Bagna Cauda is a signature of the Piedmont region of Italy. This traditional dish — which translates as “hot bath” — is an intoxicating warm dip made from garlic, butter, and anchovies into which vegetables are dipped. It’s so good a region has claimed it as one of its signature dishes, so there should be no hesitation about whether or not this is worth the effort. In its homeland, the dish is part of the celebration of the end of the grape harvest, and it’s designed to feed a crowd. When you’re celebrating — at the vineyard or wherever — this recipe can easily double or triple depending on the size of your crowd.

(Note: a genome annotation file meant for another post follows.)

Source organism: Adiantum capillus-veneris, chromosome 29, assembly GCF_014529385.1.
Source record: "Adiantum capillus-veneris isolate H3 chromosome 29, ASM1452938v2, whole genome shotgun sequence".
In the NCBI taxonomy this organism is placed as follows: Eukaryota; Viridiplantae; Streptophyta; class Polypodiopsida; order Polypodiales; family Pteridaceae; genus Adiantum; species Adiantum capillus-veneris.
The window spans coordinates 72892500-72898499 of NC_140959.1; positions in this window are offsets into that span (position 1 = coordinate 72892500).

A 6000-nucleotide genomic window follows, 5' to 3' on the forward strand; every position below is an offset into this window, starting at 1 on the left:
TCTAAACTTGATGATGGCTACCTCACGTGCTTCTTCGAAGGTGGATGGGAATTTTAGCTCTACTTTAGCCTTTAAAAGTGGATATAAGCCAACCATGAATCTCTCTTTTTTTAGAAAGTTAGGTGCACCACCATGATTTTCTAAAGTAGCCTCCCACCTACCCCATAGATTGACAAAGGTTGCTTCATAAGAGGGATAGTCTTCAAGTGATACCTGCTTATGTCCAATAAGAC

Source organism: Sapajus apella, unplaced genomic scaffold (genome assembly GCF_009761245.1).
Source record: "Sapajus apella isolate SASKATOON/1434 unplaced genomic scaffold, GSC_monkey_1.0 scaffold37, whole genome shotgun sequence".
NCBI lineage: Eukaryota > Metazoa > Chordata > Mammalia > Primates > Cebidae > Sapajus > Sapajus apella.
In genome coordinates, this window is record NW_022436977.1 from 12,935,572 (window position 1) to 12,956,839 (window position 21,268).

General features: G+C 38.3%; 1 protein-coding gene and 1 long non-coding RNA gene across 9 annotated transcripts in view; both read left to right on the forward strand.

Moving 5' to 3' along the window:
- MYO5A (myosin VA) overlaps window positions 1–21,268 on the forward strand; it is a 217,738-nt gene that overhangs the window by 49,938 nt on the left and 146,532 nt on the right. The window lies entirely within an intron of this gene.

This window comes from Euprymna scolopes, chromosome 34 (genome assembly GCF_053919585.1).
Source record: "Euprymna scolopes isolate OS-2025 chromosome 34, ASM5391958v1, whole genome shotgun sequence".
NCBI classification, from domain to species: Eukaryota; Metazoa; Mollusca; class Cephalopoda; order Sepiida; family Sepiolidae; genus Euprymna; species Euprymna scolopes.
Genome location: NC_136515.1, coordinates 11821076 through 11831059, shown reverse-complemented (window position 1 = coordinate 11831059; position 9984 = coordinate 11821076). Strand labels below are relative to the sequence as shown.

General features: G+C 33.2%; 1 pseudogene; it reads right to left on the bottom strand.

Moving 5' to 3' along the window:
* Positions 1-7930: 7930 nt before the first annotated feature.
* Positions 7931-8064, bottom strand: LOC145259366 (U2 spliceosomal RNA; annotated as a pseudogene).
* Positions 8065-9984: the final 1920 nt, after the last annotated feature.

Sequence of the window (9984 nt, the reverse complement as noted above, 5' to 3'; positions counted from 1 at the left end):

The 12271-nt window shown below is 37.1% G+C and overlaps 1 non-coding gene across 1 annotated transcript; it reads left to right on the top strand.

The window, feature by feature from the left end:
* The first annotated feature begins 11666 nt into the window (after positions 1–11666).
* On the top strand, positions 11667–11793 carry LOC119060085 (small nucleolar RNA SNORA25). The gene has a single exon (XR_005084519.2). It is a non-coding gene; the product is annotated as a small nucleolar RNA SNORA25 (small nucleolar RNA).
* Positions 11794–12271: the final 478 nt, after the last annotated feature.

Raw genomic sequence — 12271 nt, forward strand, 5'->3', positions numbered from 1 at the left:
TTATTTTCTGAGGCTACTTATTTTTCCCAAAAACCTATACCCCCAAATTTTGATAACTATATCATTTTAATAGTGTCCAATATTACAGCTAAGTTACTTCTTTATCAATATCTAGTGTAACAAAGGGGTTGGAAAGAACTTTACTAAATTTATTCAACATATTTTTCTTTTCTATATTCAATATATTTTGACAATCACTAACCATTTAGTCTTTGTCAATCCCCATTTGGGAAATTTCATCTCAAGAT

Pour the olive oil into a medium pan. Add the minced anchovies and garlic. Turn the heat to low. Stir the oil and let it gently bubble for about 5 minutes. Then add the butter and swirl and stir to melt it, about another minute or two. Serve warm with the vegetables and bread for dipping.
We like to use a microplane to finely mince garlic for a dish like this. You can also finely mince it with a knife.
It is best to serve the bagna cauda warm so the fats don’t congeal. It is not unheard of to serve it heated like fondue so that the butter and oil are always liquid.